[00:21:32.410]to keep some of that residue on the soil surface
[00:21:35.550]to capture that snow.
[00:21:37.300]So that it will melt and be available
[00:21:40.840]to our crops and not to, down the road to our neighbors.
[00:21:44.300]Although that does sound like a neighborly idea.
[00:21:48.950]There's no question that no till has helped
[00:21:52.750]the whole equation of precipitation storage.
[00:21:55.820]This is just a old but a simple picture
[00:21:59.320]showing the differences of that third one there.
[00:22:03.740]It is the tilled ground
[00:22:06.110]that shows a lot of runoff that came off.
[00:22:09.380]So obviously if you think about the weather events
[00:22:13.070]that we get, when we do get a large rain storm
[00:22:17.900]to come through.
[00:22:19.100]We wanna try to make sure that, that rain we do get
[00:22:21.530]whether it's one inch or two inches or three inches
[00:22:24.190]in a short period of time,
[00:22:25.660]but that's going into our soil and not running off.
[00:22:29.390]And they're going down the route of,
[00:22:31.210]we gotta make sure that we're able to capture it.
[00:22:33.750]And then lastly, to be able to reduce evaporation,
[00:22:39.410]and again, that soil residue on top
[00:22:41.860]makes it a really big difference in that regard.
[00:22:46.140]I really liked this example,
[00:22:47.420]and this is some work from Bob Klein
[00:22:51.080]over there in West Central.
[00:22:53.130]But these pictures are actually from the Grant Area,
[00:22:56.620]showing the stripper headed wheat on the left
[00:22:58.830]versus the wheat that was cut with a conventional head
[00:23:02.440]in some small plots.
[00:23:04.550]The, at this time, this was in April,
[00:23:09.990]the wheat with the, a lot of residue had nine inches
[00:23:14.210]of plant available water.
[00:23:15.890]Whereas the stuff on the right
[00:23:18.050]only had about half of that amount as available water.
[00:23:22.570]And so again, for our area, that's extremely important
[00:23:28.100]because that could essentially be,
[00:23:32.600]as Bob stated up to a 56 bushel per acre difference
[00:23:37.880]in that following corn crop,
[00:23:40.720]if the year turned out to be
[00:23:42.030]kind of an average precipitation year.
[00:23:45.790]So again, just the, that whole idea of being able to capture
[00:23:49.729]that to water, keep it from evaporating
[00:23:53.680]until we have another crop in there to use it
[00:23:56.070]is really important.
[00:23:57.420]Yeah, so a nine on the left,
[00:23:59.550]a four and a half on the right
[00:24:01.130]and the 56 bushel difference in years.
[00:24:05.790]So the idea of precipitation use efficiency.
[00:24:09.580]So if you think about the, a wheat fallow rotation,
[00:24:13.120]the crop uses around 14 inches of water,
[00:24:16.840]and that could be through crop use and some evaporation.
[00:24:23.100]If you think about the rain fall over two years,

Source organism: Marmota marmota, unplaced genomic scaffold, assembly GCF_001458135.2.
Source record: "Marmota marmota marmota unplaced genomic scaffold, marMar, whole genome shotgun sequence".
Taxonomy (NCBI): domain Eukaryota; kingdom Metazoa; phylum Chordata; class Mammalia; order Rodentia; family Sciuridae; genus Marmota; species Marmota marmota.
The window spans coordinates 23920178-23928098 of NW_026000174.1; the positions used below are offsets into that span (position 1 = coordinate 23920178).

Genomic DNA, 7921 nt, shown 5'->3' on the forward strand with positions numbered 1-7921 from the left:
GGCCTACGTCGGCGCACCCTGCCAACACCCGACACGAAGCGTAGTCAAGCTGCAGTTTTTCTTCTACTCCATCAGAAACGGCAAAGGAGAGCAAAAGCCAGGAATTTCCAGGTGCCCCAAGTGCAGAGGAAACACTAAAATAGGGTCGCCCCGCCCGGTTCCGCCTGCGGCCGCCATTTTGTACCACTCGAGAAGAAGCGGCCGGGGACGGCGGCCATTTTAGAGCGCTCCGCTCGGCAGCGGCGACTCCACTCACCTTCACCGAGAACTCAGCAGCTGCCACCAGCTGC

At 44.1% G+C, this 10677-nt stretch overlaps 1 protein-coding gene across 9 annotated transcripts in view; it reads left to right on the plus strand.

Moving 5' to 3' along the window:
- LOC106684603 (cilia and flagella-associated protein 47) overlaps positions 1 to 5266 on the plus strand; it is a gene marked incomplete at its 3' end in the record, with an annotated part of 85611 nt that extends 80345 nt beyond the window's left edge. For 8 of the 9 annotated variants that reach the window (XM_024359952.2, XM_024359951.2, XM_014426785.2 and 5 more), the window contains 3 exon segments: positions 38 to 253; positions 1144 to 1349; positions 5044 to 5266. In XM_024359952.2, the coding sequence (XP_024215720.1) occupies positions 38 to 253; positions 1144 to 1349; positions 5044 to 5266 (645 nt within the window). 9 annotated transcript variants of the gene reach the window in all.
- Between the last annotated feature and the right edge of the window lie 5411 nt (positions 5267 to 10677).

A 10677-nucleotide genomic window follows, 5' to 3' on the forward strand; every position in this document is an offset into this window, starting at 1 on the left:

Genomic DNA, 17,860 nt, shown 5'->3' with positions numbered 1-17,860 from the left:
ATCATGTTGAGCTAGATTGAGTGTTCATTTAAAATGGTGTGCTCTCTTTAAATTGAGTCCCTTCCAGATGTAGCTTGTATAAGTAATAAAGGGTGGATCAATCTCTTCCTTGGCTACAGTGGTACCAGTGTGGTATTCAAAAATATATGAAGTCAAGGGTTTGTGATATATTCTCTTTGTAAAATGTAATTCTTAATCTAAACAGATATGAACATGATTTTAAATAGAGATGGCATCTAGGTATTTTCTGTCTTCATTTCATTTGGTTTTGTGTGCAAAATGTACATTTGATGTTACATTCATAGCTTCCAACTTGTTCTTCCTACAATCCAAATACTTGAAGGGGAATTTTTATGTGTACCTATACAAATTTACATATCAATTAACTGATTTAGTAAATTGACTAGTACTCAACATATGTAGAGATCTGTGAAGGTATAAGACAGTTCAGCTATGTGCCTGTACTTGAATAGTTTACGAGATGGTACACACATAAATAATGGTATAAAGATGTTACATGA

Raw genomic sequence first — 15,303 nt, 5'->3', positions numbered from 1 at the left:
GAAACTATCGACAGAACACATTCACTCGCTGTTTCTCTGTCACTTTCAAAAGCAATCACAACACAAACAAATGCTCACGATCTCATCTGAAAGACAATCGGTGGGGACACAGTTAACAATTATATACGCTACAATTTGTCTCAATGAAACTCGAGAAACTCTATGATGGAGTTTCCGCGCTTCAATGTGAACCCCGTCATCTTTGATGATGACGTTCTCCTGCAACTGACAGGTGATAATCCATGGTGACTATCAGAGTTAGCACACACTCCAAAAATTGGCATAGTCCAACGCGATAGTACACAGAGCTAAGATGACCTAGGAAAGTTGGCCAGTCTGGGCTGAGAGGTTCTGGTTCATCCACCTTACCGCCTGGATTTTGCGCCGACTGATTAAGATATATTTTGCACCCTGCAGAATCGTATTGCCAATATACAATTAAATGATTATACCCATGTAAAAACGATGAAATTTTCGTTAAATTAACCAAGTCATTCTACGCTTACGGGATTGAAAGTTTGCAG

[00:24:25.640]that's 33 inches that comes out to about 42%.
[00:24:31.520]And I like this figure on the right.
[00:24:33.460]It does show that, which is pretty consistent
[00:24:37.400]with what we've seen in Western Nebraska as well.
[00:24:40.340]The decline of fallow over time,
[00:24:44.440]again, really related to this concept
[00:24:47.490]that the fallow has really become well known
[00:24:51.780]that it's not a very good method of storing water
[00:24:55.990]or accumulating water for,
[00:24:57.660]to save for the following crop.
[00:25:01.940]So if we look at some different crop rotations,
[00:25:06.910]some different crop rotations and the percent of water,
[00:25:09.500]that's converted to crop yield,
[00:25:10.780]we already talked about
[00:25:11.670]the winter wheat fallow rotation at 42%.
[00:25:15.010]If we look at the wheat corn fallow rotation, that's 58%
[00:25:18.810]wheat, corn, proso millet fallow 63%.
[00:25:23.000]And if we go to a continuous cropping rotation at 75%,
[00:25:28.200]so you can see by intensifying our rotations,
[00:25:32.490]we are better able to utilize
[00:25:34.510]that precipitation we're getting.
[00:25:36.040]We're putting it through the plant
[00:25:38.620]rather than losing a bunch of it to the atmosphere.
[00:25:42.920]And we would much rather have that water
[00:25:46.160]going through the plant and making something of it
[00:25:49.380]and just losing that water.
[00:25:55.810]So if we think about the fallow period itself,
[00:25:58.890]wheat fallow, wheat grows for about nine months.
[00:26:01.810]It's planted normally in September and harvested in July,
[00:26:06.330]which would mean that over the course of that,
[00:26:08.310]those two years, we have nine months of wheat growing
[00:26:13.140]and 15 months of fallow.
[00:26:15.820]So that would mean we have 63% of those two years
[00:26:20.860]were spent in the fallow period where nothing was growing.
[00:26:27.800]So again, if we look at those other crop rotations
[00:26:30.660]where we have wheat corn fallow,
[00:26:34.120]it's at 61%, wheat, corn, proso millet, fallow is 65%
[00:26:39.500]and wheat, corn, sunflower, proso millet
[00:26:42.560]or a continuous crop rotation is at 56%.
[00:26:45.970]So you might be surprised to think that,
[00:26:49.160]well, we're intensifying our rotation,
[00:26:51.680]or we, on the last one, we have a continuous crop.
[00:26:56.410]But we still have nearly half the time 56%
[00:27:02.220]where we're not growing a crop.
[00:27:06.100]That land is just sitting idle.
[00:27:10.140]And, so, yes, these are all relatively close.